The New College Experience: Reimagining Campus and Student Life During COVID-19
The mixing of people and ideas is what fuels the model of campus life and the “college experience.” COVID-19 presents a series of challenges for university and college administrations seeking to reopen in the fall. Regardless of the outcome, campus life will be dramatically different.
As the fall semester approaches, institutions of higher learning have shifted from crisis management mode to a forward-thinking mindset. In doing so, they are calling on architects to quickly evaluate campus spaces and objectively establish temporary modalities to encourage the successes of student life while providing the support necessary to learn and socialize at a distance. Interestingly, these exercises present an opportunity to identify the best attributes of these spaces to carry forward as we design spaces for future learners. Now is the time to collect, implement, and practice fresh ideas as we move into our next normal; seeking a new normal. We recognize that there is no silver bullet, and the range of reopening strategies varies wildly from planned late starts, first-year intensives, variations of a hyflex model, and some institutions will continue to rely on a fully remote distance learning model. These hard choices are being made with consideration for the general health and wellbeing of students, faculty, and staff. Additionally, administrations and decision-makers are weighing the reality of the necessary testing/contact trace protocols, appropriate space availability, operational capacity, financial pressures, and risk management that comes with reopening before the availability of a vaccine. Whether it be a small liberal arts college in a rural setting or a large urban campus, the reality of testing and contact tracing a student body of local, out-of-state, and international populations is a monumentally complex undertaking within an already complex and anxiety-inducing environment. Campuses will need to provide the space and resources for medical staff to test entire campus populations routinely to identify, isolate, and contact-trace COVID cases quickly to ensure the safety of whole campus populations. Whatever the selected modality, the student life experience for fall 2020 will not be the same as what most students and faculty have come to expect. Overcoming the initial anxiety for new and returning students requires simple and thoughtful design.
Many administrations are in a bind. In addition to dental, medical, performing arts, and trade-related programs, distance learning platforms cannot accommodate many aspects of student life. There is also addressing issues of equity and access on campus. In all of this, we cannot forget that some students do not have the resources (high-speed internet and personal computers) or safe and appropriate space to learn remotely. Not being able to provide physical access to campus resources is out of the question for some students and faculty.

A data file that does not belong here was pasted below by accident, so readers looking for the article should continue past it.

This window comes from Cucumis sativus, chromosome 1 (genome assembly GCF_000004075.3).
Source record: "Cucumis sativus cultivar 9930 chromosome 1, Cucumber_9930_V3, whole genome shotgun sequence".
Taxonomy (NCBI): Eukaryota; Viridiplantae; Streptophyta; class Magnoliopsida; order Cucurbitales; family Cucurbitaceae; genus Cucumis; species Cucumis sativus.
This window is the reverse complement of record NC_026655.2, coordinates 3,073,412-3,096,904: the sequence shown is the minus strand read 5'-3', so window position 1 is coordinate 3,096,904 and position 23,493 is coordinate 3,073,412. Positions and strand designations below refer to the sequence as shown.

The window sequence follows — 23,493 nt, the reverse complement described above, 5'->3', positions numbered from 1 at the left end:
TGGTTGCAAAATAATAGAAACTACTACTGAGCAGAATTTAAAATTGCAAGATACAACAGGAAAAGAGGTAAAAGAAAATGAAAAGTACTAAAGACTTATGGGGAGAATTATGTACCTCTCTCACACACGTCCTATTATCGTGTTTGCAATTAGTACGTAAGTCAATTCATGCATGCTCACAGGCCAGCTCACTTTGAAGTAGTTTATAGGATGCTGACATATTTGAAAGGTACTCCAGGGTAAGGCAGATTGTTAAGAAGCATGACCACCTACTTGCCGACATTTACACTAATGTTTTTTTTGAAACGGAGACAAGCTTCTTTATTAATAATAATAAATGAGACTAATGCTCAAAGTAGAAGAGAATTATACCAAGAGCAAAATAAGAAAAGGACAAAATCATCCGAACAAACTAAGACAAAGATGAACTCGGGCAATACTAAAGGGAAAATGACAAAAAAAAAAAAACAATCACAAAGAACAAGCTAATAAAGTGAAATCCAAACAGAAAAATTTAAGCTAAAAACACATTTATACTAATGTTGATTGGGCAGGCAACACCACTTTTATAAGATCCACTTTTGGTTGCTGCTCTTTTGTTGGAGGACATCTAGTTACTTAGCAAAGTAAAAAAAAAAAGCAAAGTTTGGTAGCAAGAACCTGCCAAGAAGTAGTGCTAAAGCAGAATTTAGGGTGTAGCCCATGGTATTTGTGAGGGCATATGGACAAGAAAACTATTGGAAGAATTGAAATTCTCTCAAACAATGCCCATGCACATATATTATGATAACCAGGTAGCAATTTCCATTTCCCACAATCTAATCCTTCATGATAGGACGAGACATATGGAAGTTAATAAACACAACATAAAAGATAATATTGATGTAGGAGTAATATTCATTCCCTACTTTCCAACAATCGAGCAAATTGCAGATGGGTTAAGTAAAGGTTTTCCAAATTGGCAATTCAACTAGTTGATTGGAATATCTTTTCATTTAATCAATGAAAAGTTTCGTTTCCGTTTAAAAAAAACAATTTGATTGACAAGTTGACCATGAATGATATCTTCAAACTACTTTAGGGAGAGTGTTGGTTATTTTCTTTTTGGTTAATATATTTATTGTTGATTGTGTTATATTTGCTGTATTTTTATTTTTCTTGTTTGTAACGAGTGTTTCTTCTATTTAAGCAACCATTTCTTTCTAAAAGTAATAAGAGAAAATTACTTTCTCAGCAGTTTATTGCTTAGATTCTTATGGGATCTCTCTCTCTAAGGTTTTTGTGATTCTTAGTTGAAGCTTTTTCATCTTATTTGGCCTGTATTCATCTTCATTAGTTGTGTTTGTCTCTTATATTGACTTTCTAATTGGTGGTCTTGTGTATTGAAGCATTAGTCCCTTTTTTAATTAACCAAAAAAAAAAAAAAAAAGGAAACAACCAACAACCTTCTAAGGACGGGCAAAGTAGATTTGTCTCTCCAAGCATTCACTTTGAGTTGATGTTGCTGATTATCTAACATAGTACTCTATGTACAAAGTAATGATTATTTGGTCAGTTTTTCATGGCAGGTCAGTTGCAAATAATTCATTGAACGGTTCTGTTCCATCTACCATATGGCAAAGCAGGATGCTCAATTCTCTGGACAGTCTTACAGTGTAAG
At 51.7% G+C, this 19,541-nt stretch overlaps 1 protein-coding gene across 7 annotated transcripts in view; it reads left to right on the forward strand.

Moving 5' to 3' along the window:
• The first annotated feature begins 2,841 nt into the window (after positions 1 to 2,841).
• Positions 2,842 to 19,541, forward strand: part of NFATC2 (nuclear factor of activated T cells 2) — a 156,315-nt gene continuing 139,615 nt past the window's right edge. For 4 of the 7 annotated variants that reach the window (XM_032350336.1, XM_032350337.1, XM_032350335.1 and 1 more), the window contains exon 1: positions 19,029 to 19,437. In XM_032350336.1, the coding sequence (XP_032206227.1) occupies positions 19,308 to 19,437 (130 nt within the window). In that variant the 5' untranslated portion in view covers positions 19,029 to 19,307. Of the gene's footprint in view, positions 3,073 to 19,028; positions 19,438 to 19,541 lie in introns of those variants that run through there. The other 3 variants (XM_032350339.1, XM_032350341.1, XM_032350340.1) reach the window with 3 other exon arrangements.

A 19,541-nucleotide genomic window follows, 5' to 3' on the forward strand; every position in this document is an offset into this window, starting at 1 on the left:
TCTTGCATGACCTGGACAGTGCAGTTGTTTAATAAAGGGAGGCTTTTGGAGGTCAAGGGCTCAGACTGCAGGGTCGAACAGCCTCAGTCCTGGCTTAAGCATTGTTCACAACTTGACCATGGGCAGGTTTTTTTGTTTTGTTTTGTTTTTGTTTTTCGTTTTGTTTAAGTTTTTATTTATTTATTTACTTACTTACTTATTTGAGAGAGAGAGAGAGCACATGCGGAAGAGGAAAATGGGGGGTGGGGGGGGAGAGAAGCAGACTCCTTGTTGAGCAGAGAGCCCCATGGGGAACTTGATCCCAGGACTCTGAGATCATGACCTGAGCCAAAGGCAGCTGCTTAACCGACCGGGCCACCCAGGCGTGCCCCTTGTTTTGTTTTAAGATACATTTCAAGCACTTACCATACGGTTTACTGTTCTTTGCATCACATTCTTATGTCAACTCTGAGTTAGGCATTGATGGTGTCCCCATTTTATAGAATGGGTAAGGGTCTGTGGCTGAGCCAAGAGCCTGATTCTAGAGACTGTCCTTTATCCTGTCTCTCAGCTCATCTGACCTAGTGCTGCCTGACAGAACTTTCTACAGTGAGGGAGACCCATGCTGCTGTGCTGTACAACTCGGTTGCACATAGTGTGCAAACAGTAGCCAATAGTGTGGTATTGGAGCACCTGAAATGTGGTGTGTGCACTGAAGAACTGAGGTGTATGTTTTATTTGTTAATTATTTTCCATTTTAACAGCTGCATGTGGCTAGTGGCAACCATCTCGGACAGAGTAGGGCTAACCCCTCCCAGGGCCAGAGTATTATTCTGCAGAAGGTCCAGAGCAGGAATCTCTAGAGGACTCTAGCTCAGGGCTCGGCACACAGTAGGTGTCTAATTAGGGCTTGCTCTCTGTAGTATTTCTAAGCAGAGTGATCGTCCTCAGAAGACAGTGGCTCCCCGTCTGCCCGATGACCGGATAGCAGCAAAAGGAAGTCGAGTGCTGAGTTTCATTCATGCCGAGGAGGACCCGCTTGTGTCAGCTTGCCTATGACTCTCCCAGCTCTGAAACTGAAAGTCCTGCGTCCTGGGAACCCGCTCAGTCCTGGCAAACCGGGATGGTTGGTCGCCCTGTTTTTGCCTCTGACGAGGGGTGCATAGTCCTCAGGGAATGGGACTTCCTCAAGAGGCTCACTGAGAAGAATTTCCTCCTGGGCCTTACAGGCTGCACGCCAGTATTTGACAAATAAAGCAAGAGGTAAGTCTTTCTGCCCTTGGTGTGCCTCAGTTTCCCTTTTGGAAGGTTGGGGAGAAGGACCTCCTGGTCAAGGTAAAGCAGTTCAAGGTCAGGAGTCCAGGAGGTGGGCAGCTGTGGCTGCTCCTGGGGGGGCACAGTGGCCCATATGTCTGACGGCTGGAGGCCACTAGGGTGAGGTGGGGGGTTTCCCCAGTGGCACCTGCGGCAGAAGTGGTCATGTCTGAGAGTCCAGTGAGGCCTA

Our role as designers continues to be focused on student success. That includes helping institutions provide the safest environment possible for students, faculty, and staff should they choose to open their doors in the fall. In the near term, that means reimagining existing building programs and campus services and identifying areas to support and encourage social distancing etiquette. Certain aspects of this exercise apply to all building uses, and others are unique to specific uses. Collectively employing many of the protocols established by the essential businesses operational during this pandemic can instill a sense of safety and help to minimize the transmission of the coronavirus.
In a campus environment, social isolation is counter to the purpose of a college or university.
Instead of complete isolation, institutions will need to understand and employ sets of engineered controls campus-wide. These range from adjustment to building ventilation systems, directing traffic flow via wayfinding signage to minimize hot spots, implementation of touch-free/contactless solutions where possible, arranging and marking furniture to encourage distancing recommendations, and physical barriers.
In addition to the engineered controls, there are a series of program controls that an institution may employ. Actual de-densification will require physically having fewer people in a place by way of reducing the number of students per section, staggering schedules, and implementing a combination of synchronous and asynchronous learning tools that are available. Focused efforts to provide regular and visible cleaning throughout the campus will be required to complement hygiene stations added for handwashing.